Friday, 13 October 2017 | MYT 12:00 AM
Fond memories of great teachers
READING the Star2 article “Gone but not forgotten” (Sunday Star, Oct 8) brought back happy memories of my teachers.
Back in the 1950s when I was in Primary Four, I had an Indian teacher who was very fierce but she was very dedicated, hard working and kind.
My family was poor and both of my parents worked from morning till evening every day to make ends meet.
I was a below average pupil but I always completed my homework because my tiger mother would check my exercise books when she got home at night.
One Saturday morning at about six o’clock, she woke me up and caned me. I was shocked.
When I asked her why, she showed me my exercise book in which I had only three right answers to 10 questions. She said she was not literate but she knew what the crosses meant and they made her very sad and angry.
In tears, she told me that she and my father worked very hard to ensure their children would have some education to enable us to have better lives.
She told me she never wanted to see more than five crosses to 10 questions in my exercise book anymore.
To avoid being caned again, I made sure I had five or more right answers to 10 questions after that.
My improvement surprised my teacher, Miss Kandiah, who inspired me to do even better after she baked a cake for me on my birthday. I had also scored better in the mid-term examination.
My mother cooked mee suah with two hard-boiled eggs for my birthday but the cake from Miss Kandiah was the first birthday cake or gift I had ever received from another person.
I became very attentive and studied very hard due to her encouragement, and topped the class at the end of the year.
I continued to make progress and had good results for my Standard Six examination and was selected to continue my secondary education in a premium school.
At that time, those who failed the Standard Six examination would have to stop schooling or continue their secondary education in private schools.
Miss Kandiah treated all the pupils in class equally and baked cakes and made curry puffs for us regularly.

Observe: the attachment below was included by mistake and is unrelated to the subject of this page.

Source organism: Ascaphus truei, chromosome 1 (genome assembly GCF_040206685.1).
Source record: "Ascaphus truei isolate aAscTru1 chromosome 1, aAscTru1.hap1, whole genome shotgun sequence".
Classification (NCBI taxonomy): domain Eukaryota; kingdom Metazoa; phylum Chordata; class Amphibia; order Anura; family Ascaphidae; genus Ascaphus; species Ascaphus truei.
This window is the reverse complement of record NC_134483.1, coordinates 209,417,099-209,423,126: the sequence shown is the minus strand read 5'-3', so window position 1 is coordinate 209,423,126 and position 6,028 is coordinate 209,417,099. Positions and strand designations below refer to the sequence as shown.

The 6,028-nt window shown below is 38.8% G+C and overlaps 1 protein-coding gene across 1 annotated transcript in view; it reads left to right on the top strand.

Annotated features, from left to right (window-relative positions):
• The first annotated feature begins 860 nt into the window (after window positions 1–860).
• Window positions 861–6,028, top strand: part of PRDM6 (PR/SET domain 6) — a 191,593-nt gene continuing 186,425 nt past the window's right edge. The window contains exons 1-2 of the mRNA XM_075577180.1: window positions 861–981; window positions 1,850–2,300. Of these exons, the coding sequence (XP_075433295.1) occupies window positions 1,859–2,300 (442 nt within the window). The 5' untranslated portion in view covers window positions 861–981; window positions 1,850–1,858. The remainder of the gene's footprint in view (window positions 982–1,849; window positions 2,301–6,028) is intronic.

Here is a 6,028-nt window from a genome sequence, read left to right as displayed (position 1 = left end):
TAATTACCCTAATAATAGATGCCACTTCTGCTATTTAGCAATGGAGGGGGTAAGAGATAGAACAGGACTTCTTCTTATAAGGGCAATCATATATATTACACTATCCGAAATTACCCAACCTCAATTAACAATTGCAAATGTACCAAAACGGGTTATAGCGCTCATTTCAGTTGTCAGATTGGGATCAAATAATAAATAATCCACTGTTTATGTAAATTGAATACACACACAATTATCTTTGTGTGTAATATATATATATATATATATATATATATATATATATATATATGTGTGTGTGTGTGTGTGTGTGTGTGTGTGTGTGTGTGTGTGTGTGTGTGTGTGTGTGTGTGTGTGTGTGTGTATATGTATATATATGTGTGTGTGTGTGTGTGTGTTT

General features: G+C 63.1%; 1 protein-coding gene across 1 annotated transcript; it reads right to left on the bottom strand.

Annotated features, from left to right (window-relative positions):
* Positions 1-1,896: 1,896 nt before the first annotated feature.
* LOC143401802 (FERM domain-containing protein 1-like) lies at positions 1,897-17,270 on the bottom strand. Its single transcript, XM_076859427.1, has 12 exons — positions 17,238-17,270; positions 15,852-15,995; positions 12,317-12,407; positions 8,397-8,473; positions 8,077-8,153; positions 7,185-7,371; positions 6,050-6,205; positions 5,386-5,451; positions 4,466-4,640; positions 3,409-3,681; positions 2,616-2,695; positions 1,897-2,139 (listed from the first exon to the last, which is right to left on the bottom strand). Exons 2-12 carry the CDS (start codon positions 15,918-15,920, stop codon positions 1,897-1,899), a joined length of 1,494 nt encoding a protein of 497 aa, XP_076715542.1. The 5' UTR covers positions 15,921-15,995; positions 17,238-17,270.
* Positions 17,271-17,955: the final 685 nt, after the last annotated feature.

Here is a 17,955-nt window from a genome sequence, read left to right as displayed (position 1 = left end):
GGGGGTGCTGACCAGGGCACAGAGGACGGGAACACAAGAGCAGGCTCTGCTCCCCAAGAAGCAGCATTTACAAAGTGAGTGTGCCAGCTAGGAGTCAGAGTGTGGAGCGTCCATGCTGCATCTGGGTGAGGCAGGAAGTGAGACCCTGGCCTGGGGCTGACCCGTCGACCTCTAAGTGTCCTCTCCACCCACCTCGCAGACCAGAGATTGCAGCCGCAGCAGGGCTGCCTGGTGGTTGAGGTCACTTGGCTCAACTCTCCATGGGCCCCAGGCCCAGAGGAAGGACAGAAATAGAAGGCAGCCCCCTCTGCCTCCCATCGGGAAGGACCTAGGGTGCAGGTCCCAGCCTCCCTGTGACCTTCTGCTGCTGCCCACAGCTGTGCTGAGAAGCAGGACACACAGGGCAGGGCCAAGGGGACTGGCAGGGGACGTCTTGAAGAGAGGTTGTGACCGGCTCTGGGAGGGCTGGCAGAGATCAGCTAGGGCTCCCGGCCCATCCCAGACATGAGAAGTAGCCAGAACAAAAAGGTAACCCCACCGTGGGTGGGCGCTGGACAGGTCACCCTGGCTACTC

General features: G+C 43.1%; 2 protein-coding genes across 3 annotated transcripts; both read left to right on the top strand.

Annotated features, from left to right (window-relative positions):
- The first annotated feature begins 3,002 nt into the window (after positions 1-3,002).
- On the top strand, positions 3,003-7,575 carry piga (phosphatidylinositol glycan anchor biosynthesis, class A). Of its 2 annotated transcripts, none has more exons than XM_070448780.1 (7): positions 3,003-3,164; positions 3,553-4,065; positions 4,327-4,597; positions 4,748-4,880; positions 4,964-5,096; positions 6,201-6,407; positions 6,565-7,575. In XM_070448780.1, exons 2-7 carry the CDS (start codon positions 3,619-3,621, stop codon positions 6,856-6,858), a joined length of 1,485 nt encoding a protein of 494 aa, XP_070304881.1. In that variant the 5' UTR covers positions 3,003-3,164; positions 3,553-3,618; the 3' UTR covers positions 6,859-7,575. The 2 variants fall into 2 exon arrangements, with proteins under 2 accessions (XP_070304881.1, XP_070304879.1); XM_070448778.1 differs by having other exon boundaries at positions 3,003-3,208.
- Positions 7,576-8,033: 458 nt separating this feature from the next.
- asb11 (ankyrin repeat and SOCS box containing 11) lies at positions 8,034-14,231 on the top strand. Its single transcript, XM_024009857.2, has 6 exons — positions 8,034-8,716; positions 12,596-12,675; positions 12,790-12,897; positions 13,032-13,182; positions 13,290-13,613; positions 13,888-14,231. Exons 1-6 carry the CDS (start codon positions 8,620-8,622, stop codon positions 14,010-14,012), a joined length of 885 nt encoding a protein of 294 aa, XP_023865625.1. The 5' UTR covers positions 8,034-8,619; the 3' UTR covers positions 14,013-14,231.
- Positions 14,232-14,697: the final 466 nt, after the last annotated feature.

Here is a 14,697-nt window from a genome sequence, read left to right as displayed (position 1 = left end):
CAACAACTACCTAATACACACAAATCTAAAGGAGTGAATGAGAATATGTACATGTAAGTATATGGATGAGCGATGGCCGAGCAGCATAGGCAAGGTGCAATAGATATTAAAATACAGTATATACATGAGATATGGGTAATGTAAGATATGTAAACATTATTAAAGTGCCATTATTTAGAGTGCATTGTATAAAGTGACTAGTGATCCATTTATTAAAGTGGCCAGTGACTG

Her dedication, kindness, deep concern and guidance were instrumental in the improvement of many of the pupils. Many of them were promoted from the fourth class to the top two classes in Standard Five. That could had been the turning points of our lives.
She was a teacher, a sister (as she was about 30 years old at that time) and motivator to those young children. I can still remember how she looked although it was 59 years ago when she was my teacher.
I believe that she enjoyed great happiness and satisfaction when many of her pupils were promoted to good classes.
When I was in secondary school, I also had teachers who were like friends to me and my fellow students as they played games and went camping with us. Many were young men who were like big brothers to us.
When I was in Form Two, for example, an English teacher used his own money to buy novels for us to read. I fondly remember the first novel, Dr No by Ian Fleming, that I read. It cultivated the love for reading novels in me and I am sure many of my classmates also developed an interest in reading because of this.
Teachers are very important in moulding children and they should be respected. Parents should teach their children to show respect for their teachers. In fact, parents should attend activities in schools to show their support for their children’s schools and teachers. Their attendance would show that they appreciate what the schools and teachers are doing for their children.